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Early Mines Campus - Denver Public Library Collection
View from South Table Mountain showing Mines Campus, including Engineering Hall and Old Chemistry

The Colorado School of Mines wasn’t always the quiet, scholarly place it is today.

117 Years Ago
The April 11, 1907 Colorado Transcript announced that the students and faculty of the School of Mines had settled their differences over a hazing incident. Hazing was an established tradition at that time, with each class aligned against the others. That year, the hazing process involved each group attacking the others and trying to bind the “enemies” hand and foot with rope.

In 1907, the School’s President, Victor Alderson, took exception to a hazing incident and expelled six of the students. The freshman, sophomore, and junior classes all declared they would go on strike if the six were not reinstated. The president said all of the students would be expelled if they didn’t show up in class.

The issue was resolved when the entire sophomore class visited the president’s home, confessed their guilt, and offered to receive the same sentence as the six who had been expelled.

President Alderson commended the students for their “manliness,” distributed cigars all around, and reinstated the formerly expelled students. He mandated that in future, all hazing would be strictly forbidden.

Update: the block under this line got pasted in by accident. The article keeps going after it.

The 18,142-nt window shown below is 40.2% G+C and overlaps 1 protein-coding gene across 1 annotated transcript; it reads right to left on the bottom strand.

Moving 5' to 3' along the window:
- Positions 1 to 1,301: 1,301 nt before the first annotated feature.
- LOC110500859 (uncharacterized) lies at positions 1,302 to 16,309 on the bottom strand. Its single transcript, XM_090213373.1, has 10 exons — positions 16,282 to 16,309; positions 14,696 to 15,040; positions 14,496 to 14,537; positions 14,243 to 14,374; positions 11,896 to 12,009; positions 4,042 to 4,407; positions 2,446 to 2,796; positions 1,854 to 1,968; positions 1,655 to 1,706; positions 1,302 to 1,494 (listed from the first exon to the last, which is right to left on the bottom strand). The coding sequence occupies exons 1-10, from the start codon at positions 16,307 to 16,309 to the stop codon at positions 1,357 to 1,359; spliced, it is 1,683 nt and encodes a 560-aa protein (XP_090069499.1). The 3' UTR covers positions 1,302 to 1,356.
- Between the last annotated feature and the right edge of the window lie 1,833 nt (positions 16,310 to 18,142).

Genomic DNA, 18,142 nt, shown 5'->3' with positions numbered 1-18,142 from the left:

School of Mines Engineering Unit on Military Maneuvers in 1918 – Golden History Museum collection

In 1917, the United States entered World War I, and in the fall of 1918, all male students were required to serve in the Student Army Training Corps. The Army effectively took control of student schedules, and left no time for student pranks.

hand-tinted postcard showing Guggenheim Hall and a 20s-style car - mountains in the background

The good behavior didn’t last. As described in Rocky Mountains to the World: A History of the Colorado School of Mines:

During 1915 and 1916, it was not unusual for students to ride around Golden in cars while shooting off revolvers and throwing lighted sticks of dynamite onto the streets.

The same book describes an event in 1917:

…with drinking, starting fairly early in the morning. By afternoon, many students were feeling little or no pain. During the baseball game, the sophomores began a favorite campus sport called “wrinkling,” an activity involving the forceful rubbing of dirt and stones into the bare abdomens of prostrate freshmen. On this particular day, however, a faculty member was “wrinkled”–an indiscretion that later resulted in five sophomores being suspended.

This event proceeded similarly to the 1907 incident: the student body went on strike and the faculty relented, with all students–included those who had been suspended–being allowed to return to class.

In 1959, one student shot another when he was threatened with forcible shaving of his beard.

Fortunately, hazing has greatly declined over the years.

Thanks to the Golden History Museum for providing the online cache of historic Transcripts, and to the Golden Transcript for documenting our history since 1866!